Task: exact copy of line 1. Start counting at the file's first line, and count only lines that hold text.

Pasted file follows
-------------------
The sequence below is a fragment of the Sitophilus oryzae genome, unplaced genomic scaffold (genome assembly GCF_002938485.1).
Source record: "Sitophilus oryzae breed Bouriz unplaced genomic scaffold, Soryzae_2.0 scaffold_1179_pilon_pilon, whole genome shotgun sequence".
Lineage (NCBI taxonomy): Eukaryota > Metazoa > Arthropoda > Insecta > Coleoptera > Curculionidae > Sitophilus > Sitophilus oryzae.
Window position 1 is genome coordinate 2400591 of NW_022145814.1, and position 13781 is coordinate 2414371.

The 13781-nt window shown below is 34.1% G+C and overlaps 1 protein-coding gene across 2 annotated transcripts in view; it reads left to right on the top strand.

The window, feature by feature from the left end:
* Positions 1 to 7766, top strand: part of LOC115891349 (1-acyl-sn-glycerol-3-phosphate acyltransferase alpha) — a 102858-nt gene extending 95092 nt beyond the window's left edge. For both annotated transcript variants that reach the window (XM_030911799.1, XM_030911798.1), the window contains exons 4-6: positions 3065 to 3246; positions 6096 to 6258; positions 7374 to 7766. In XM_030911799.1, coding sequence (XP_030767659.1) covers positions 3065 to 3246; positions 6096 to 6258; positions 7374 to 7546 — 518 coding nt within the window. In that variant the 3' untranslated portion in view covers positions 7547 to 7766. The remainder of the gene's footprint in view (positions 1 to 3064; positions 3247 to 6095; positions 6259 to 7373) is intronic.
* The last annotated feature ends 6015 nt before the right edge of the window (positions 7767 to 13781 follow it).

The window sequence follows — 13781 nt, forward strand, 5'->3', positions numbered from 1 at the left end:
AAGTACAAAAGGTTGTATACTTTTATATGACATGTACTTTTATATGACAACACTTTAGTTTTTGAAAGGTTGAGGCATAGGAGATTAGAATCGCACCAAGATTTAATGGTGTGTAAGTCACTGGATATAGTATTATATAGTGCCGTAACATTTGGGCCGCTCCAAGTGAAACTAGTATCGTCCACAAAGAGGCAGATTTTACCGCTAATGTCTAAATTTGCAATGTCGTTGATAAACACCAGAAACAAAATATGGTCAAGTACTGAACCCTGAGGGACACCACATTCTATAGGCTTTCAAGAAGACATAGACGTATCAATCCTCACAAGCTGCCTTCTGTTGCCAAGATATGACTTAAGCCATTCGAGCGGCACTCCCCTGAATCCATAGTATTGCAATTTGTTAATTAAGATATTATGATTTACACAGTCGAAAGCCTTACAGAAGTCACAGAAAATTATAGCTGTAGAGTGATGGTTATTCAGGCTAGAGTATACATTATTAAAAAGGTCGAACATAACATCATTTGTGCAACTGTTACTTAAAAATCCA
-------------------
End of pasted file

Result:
The sequence below is a fragment of the Sitophilus oryzae genome, unplaced genomic scaffold (genome assembly GCF_002938485.1).